• the \\server-name\share-name notation in the Run option of the Start Menu
    • the net use command in a command prompt window.
    You can assign a drive letter to such a share and use it as if it were a local drive.
  • On Linux, you can use the smbclient command or the smbmount utility (see the corresponding man pages).

When connecting, by default the user name with which you logged into your own computer will be used. If this is not what you want, you need to specify the user name to use explicitly.

  • On Microsoft Windows, also the password with which you logged in locally, is used when connecting ... only when the connection with the local user name / password combination does not succeed, you will be asked for a different set of credentials.
  • On Linux, you are always asked for your password ... passwords are never remembered, not even in RAM ;-)

Synchronizing Directories with/on Samba Servers

With/On Microsoft Windows 2000 and XP, you can automatically synchronize directories on you own local computer, with directories on the Samba server. In this way, you are always sure that the same version of your documents exists on both your own computer and the Samba server. This might be a perfect backup strategy since the Samba servers are always available and thus can be backuped more efficiently.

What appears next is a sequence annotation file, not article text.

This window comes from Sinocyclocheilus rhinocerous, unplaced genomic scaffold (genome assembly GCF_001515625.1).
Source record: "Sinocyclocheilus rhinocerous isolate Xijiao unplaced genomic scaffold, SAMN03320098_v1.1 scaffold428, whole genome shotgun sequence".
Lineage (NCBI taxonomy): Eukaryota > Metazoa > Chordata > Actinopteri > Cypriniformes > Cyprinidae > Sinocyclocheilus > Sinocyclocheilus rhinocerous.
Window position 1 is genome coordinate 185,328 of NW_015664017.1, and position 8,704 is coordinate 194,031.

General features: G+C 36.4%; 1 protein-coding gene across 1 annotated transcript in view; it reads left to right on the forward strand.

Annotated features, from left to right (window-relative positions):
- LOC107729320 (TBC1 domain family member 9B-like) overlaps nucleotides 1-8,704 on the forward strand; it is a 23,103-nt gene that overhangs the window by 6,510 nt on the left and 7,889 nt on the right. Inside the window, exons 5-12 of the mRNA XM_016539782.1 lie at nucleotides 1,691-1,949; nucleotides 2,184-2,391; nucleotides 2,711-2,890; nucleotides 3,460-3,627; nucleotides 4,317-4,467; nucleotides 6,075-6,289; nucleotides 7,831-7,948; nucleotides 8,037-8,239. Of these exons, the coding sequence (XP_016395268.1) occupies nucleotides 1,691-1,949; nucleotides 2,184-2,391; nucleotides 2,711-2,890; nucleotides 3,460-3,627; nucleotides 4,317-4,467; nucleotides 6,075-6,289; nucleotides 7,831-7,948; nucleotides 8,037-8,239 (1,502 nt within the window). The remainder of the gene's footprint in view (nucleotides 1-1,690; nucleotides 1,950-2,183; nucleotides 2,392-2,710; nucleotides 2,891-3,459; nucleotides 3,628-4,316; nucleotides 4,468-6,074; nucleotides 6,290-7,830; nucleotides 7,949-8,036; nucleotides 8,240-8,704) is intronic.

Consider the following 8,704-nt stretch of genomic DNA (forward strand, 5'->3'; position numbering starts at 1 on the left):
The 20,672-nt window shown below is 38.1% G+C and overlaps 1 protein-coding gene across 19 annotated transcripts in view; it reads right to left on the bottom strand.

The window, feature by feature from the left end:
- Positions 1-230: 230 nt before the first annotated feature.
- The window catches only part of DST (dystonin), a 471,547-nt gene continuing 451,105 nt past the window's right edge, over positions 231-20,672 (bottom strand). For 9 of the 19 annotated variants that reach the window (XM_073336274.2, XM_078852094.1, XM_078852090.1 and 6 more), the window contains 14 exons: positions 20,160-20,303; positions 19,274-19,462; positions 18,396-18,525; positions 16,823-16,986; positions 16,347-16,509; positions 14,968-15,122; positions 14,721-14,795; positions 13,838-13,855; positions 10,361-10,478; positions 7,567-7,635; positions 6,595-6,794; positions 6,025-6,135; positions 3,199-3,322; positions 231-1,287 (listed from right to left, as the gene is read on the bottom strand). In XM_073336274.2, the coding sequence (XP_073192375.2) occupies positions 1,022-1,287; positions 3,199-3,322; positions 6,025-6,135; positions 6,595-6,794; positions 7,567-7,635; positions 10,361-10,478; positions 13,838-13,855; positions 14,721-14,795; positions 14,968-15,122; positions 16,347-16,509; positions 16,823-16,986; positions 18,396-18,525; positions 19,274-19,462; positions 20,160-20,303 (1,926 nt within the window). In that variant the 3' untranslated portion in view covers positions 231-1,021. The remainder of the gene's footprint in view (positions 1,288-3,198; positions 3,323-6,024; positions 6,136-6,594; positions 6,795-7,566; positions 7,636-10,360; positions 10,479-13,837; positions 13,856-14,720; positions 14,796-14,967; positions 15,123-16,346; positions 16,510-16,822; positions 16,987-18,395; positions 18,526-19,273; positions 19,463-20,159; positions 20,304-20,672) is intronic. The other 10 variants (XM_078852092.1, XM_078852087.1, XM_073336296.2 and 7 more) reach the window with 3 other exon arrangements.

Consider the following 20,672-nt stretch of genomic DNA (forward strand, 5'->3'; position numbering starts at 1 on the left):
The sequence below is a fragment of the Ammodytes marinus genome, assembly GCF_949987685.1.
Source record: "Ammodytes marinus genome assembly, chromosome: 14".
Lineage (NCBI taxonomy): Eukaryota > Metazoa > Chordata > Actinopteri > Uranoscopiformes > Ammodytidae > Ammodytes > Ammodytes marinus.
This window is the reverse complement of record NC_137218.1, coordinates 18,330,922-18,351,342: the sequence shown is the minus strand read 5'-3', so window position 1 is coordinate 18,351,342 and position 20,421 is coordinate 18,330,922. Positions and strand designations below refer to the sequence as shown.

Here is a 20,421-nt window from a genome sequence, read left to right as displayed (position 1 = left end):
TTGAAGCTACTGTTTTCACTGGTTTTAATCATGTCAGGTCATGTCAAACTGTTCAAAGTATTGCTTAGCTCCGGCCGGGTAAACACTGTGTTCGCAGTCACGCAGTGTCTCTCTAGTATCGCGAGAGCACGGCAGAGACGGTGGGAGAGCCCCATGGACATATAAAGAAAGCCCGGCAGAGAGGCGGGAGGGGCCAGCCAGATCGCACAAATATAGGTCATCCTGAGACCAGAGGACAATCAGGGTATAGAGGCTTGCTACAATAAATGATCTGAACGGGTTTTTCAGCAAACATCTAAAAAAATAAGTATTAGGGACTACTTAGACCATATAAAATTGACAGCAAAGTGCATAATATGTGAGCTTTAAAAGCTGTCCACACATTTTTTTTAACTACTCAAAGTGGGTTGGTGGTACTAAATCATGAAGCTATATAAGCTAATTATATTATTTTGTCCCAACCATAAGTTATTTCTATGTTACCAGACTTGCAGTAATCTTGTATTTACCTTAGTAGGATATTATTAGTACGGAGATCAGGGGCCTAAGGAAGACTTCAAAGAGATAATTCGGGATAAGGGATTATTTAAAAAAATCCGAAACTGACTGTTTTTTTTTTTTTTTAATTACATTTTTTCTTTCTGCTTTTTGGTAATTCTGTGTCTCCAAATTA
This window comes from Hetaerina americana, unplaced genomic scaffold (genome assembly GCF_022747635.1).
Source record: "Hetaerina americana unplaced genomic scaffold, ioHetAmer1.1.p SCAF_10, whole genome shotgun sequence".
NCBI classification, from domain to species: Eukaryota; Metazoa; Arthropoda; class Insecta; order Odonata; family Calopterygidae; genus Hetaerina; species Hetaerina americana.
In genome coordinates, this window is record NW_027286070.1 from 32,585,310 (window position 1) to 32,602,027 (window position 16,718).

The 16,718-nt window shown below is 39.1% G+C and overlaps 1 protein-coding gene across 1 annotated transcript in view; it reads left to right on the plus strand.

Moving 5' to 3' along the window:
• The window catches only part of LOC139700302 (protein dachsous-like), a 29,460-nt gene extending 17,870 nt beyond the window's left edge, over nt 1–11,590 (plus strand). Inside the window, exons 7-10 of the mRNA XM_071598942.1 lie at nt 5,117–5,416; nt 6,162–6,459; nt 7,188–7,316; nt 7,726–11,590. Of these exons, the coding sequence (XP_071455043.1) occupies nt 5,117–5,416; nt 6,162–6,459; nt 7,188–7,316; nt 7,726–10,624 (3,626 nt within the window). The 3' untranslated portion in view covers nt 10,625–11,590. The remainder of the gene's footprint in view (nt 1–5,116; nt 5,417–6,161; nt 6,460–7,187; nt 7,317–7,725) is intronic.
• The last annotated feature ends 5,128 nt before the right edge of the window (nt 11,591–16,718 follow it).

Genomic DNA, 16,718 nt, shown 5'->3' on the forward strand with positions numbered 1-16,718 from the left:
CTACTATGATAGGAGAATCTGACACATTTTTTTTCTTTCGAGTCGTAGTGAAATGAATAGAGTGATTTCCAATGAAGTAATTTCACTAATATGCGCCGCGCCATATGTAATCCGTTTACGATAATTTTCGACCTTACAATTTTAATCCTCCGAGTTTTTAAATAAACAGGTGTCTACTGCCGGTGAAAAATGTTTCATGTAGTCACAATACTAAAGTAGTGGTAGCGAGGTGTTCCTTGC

Such synchronized directories are available off line such that you can continue working on/with your documents even when not connected to/with the Samba server. Once the connection is restored, the (documents in the) local directories are synchronized with the ones on the Samba server, such that the latest version is stored on both of them. When a conflict arises (i.e. new versions of the same documents on both your local computer and on the Samba server), you are notified of this conflict and are asked which version to keep.